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Fantasia 2015 Review: Robbery Is Playfully Nihilistic and Depressingly Hopeful

By  · Published on August 1st, 2015


Fantasia International Film Festival 2015 runs 7/14–8/4. Follow our coverage here.

Writer/director Fire Lee’s feature debut, Robbery, is a stylish, extremely violent comedy that mixes laughs, bloodletting, social commentary and Pop Rocks blowjobs together for an entertaining, flawed and wholly unpredictable experience. For better or worse, you will not see the final ten minutes coming.

Richard is wealthy, powerful, lusted after by scantily clad women and nothing more than a fictional figment of Lau Kin Ping’s (Derek Tsang) mind. Those attributes make the ideal man in his view, but it’s an impossible goal for a 32 year old living with his parents and working a dead-end job. Ping introduces us to the real world – his world – via narration that quickly makes clear how dire things are for people struggling to make their mark. As if to frame the collective hopelessness, two newlyweds crash to the ground near him one morning having chosen to jump to their deaths rather than face the harsh reality of life.

Things start looking up when he’s hired as a clerk at an all-night convenience store, but his very first shift might also be his last as a motley crew of co-workers, customers and violent criminals make it a night he hopes to live long enough to remember.

Ping knows he’s a loser lacking the ambition, drive and talents necessary to grow beyond his situation and achieve greatness, but he and the film also acknowledge the role a person’s present environment has in shaping their future. He borrows Bruce Lee’s famous “Be water” quote and adapts it to a world where the poor stay poor. “Put a nobody in the ghetto,” he says, “and he becomes the ghetto.” It’s a heavy theme for a film that also sinks to the level of toilet humor – as in the sounds of someone shitting – more than once, but it’s just one of many examples where the movie tries to walk a line between extremes.

The fun, fluff side of things delivers some solid laughs and stylishly-shot action beats as Ping plays straight man to an ever-growing group of eccentric characters trying to get by in their own way. A local mobster, a dirty cop, a recently paroled thief and others find their way into the store, and as the night ticks on they each muscle and maneuver their way into control of the rest. There are some logic issues as opportunities for escape are repeatedly ignored, but Lee keeps things moving at a brisk pace and an energetic soundtrack.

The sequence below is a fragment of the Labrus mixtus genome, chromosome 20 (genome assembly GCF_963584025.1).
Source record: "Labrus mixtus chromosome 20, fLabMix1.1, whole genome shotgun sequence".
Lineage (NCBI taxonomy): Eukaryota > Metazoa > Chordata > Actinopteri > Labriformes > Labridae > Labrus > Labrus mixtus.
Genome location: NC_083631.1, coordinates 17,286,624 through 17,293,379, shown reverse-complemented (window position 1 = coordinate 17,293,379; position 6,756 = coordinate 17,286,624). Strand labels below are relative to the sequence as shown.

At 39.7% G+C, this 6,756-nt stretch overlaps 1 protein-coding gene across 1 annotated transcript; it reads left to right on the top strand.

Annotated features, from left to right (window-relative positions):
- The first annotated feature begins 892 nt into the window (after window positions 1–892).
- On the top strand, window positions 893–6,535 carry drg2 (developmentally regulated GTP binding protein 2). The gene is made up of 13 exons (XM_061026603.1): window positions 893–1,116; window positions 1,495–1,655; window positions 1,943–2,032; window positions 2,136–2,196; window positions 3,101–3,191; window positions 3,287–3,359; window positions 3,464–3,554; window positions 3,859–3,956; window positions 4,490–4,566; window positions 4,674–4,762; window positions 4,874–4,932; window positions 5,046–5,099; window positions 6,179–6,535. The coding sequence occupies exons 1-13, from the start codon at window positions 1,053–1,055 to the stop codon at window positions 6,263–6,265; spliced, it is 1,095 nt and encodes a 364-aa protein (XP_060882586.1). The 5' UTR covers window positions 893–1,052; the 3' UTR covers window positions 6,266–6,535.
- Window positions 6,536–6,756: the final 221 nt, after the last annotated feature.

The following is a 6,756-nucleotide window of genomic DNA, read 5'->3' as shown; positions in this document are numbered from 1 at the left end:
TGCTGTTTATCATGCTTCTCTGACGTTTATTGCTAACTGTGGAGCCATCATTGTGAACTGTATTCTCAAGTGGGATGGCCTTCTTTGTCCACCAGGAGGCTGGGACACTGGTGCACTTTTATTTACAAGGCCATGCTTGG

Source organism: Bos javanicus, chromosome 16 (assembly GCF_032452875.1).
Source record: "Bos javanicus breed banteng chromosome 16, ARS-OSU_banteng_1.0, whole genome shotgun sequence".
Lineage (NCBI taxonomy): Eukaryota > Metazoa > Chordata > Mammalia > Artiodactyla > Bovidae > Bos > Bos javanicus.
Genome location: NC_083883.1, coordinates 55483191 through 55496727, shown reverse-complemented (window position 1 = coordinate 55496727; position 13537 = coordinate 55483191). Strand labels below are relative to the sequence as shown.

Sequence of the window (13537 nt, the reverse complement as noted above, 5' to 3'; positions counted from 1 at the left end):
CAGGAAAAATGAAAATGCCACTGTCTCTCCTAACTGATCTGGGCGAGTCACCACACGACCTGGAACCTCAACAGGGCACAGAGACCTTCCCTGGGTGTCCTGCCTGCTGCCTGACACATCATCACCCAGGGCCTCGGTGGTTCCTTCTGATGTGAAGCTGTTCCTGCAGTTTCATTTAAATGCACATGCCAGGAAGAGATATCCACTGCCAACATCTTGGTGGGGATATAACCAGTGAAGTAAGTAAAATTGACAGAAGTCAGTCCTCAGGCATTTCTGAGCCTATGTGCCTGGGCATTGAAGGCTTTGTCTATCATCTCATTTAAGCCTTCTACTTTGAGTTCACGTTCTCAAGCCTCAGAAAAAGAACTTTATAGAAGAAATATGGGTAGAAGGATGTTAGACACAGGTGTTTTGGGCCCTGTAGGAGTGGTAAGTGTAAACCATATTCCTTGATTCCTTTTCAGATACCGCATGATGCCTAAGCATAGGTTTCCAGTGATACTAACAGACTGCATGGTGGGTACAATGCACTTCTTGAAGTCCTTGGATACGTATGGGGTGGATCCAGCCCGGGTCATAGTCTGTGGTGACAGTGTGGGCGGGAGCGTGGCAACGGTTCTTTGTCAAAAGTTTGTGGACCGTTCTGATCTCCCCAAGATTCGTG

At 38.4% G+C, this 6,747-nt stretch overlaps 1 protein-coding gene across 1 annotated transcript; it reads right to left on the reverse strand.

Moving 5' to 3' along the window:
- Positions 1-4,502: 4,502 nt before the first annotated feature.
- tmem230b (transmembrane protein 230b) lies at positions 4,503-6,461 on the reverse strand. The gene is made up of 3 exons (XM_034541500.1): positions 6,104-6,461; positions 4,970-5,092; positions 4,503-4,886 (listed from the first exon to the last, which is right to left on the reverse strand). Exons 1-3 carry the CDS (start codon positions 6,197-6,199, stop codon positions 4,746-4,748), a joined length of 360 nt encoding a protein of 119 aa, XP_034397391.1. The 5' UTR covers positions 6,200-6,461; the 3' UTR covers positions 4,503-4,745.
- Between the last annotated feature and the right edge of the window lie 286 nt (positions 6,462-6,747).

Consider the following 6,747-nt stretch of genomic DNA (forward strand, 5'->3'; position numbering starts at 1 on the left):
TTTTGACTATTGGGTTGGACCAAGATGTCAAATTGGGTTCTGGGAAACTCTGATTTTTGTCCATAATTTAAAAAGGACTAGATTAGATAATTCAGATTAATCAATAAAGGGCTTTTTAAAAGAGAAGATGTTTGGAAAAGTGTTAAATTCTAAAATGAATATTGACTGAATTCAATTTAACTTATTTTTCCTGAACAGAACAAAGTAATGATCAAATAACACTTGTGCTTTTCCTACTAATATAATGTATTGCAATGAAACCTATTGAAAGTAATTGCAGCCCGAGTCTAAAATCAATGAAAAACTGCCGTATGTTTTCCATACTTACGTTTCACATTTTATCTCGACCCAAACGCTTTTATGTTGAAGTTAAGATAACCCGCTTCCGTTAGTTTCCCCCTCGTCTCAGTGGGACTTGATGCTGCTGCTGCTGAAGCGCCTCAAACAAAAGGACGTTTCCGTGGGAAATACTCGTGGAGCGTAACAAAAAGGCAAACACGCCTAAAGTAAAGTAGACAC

The flip-side though is an uneven tone as the film’s high mortality rate and the graphic routes people take on their way there. It’s extremely bloody, and like the numerous Quentin Tarantino knockoffs that hit screens post-Pulp Fiction Lee lets too much of the gratuitous violence and “fun” dialogue take the place of character depth and story. It’s all kept extremely playful even as death and cruelty hang in the air – we’re meant to have fun and care about these characters’ demises, but only one of those intentions succeeds.

Lee’s script is a bit shaky when it comes to his two female characters too – Mabel (J. Arie) is a possible love interest, and Anita Chui plays little more than a sex object. Mabel is fun and engaging early on, but the more we learn about her it becomes clear how overly invested she is in her need for a man’s love. Chui’s character is defined even more clearly by her relation to men as she’s skimpily dressed through the entire film and degraded more than once. The men here constantly leer at her, and while a brief lesson about not judging books by their covers is touched on the camera never stops objectifying her.

Character and tone issues aside, Robbery remains an enjoyable, anarchy-fueled romp that aims for fun and hits its mark. The commentary on Hong Kong’s economic divide feels at times like an afterthought, but the slight weight it adds is a subtext worth discussing. And the ending? It’s not necessarily earned and seems to contradict the eighty minutes of cynicism that precede it, but it’s so poignant in its possibility that it becomes an affecting coda all the same.

Fantasia International Film Festival 2015 runs 7/14–8/4. Follow our coverage here.

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Rob Hunter has been writing for Film School Rejects since before you were born, which is weird seeing as he's so damn young. He's our Chief Film Critic and Associate Editor and lists 'Broadcast News' as his favorite film of all time. Feel free to say hi if you see him on Twitter @FakeRobHunter.